Microfinance originated in South Asia in the 1970s when pioneers such as Mohammed Yunus of Grameen, introduced the idea that providing small loans to the poor, especially women, can help generate income. In the last thirty years, after many experiments from around the world, the term microfinance now not only includes credit but also savings, insurance and cash transfer services for low income families.
An explosive growth of microfinance institutions (MFIs) has been seen within the last decade, both in India and globally. In fact, following the recent financial crisis, both Grameen Bank and Kiva have started lending in the United States.
The largest MFI in India, SKS made its first public offering on July 28, 2010. Backed by powerful funders like George Soros and Narayan Murthy, this is only the second “pure” MFI in the world to go public. The first one was the Mexican MFI, Compartamos, in 2007.
The Microfinance Gateway is the most comprehensive online resource for the global microfinance community and recently features an article based on eleven interviews with diverse experts on what they think the IPO could mean for the poor. Here’s a sneak-peek:
For Vikram Akula, the founder of SKS and now a certified millionaire, McDonald’s style growth is the fastest and most effective way to alleviate poverty for most people. In his view this is the only way to reach more people in India (where the annual demand for micro-credit is estimated to be at least US$50 billion dollars) and MFIs cannot depend on donor subsidies to generate such funds.
On the other hand, Mohammed Yunus told AP that commercialization wasn’t “just mission drift” but that it’s “endangering the whole mission”. Yunus believes that allowing MFIs to take deposits, which the Indian law doesn’t permit, can generate enough capital for loans.
Samit Ghosh, CEO of Ujjivan Financial Services based in Bangalore, says “if it (the IPO) is perverted to achieve highly inflated valuations and to increase the personal wealth of promoters and top management through unprofessional and dubious means, then the label of ‘making money off the poor’ becomes credible.”
Critics point out that a publicly traded company’s priority is to generate profits for its shareholders. This may lead to lending standards being lowered, and that high valuations might force MFIs to compromise on the double bottom line.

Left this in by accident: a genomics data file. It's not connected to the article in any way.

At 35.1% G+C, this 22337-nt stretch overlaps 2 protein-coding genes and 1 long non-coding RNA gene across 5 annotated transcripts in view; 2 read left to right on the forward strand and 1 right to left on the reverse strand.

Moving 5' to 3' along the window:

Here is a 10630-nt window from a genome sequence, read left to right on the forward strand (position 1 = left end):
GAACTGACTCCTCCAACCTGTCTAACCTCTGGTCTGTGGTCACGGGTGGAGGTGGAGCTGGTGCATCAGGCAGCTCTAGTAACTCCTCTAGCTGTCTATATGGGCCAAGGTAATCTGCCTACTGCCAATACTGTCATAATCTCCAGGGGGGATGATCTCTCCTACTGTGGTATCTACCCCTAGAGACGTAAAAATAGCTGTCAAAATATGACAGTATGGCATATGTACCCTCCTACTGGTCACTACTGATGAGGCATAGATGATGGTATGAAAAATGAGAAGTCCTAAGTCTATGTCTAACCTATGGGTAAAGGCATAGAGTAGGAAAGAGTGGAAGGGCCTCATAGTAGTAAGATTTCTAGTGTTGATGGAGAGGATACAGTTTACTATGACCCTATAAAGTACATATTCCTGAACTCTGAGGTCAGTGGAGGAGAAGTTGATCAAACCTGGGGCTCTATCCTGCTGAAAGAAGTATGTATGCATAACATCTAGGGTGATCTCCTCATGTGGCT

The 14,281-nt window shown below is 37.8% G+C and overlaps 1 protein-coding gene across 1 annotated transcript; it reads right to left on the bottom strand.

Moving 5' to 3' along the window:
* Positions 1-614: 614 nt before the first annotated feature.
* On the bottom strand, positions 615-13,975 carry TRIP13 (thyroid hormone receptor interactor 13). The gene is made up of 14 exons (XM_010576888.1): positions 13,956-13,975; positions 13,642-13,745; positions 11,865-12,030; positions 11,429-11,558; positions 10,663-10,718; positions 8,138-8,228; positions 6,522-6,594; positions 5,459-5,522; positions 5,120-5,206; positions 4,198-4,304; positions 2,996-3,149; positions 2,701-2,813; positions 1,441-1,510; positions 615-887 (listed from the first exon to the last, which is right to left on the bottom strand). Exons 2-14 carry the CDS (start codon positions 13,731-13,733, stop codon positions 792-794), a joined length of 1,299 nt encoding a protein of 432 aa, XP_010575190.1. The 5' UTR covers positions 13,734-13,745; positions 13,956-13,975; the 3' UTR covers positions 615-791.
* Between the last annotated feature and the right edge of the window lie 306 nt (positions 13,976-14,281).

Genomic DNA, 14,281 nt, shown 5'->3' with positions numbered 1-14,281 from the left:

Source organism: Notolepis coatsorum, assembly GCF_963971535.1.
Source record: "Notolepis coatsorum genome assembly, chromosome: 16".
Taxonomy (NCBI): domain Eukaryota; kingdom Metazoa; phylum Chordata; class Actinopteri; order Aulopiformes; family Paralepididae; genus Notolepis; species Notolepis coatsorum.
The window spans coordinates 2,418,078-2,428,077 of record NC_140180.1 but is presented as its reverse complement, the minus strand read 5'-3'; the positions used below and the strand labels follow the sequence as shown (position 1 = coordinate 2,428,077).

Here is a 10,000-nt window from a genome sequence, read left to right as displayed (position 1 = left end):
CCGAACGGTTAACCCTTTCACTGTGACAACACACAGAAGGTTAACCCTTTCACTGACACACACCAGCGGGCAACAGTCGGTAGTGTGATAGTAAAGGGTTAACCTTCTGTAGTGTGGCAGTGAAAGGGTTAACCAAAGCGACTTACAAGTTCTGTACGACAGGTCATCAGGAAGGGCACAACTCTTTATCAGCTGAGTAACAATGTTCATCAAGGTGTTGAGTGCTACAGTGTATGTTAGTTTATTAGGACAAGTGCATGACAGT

Advocates argue that reaching scale will reduce costs and, over the long term, help lower interests and encourage development of flexible products.
Camilla Nestor, Vice President of Grameen Foundation, says that IPOs and other financial tools can provide much needed capital, but MFIs also need to adopt performance metrics like the Progress out of Poverty Index (PPI) that can analyze social indicators: “Benefit to the poor has to be our first priority,” she says. Nestor points out other sources of private capital, besides an IPO, which can be tapped by MFIs.
Skeptics like Vijay Kumar question whether a plain-vanilla MFI model can solve the multi-faceted problems of the poor. Kumar is the Director of the National Rural Livelihoods Mission at the Ministry of Rural Development of India, who believes that the key is to help create viable enterprises of the poor—something that’s countered by the high-cost financing offered by MFIs. “People require not just microfinance but also knowledge, collective institutions and their enterprises being linked to the market in a sustainable way; there has to be a holistic value-chain approach.”
He points out that India has a wide presence of commercial and national banks and that after building the capacity of self help groups, they can be linked to banks where they can borrow at 10% per annum.
MFIs usually charge around 30% interest while money lenders can charge up to 100% per annum.
As of March 2010, SKS had almost 7 million borrowers across 90,000 villages of India. Some experts like Justin Oliver, who heads IFMR’s Center for Microfinance Research in Chennai say that the poor are better off with financial services offered by MFIs like SKS than without any at all.
SKS’ success at the market (it has received bids for 13.5 times the stock available), has helped it acquire a status that large and smaller MFIs are aspiring to. It is widely projected that the next MFI to follow suit will be Spandana.
As of March 2009, SKS had assets of US$ 596 million and it hopes to raise an additional $350 million through the initial public offering, which are big numbers for an organization that started out as a small non-profit only 12 years ago.
A clear signal has been sent to big investors that lending to basket weavers, small farmers, and vegetable vendors can be profitable but it is still not clear how this IPO will help the borrowers. The jury is still out.
Read the full article or listen to an audiocast of the interviews.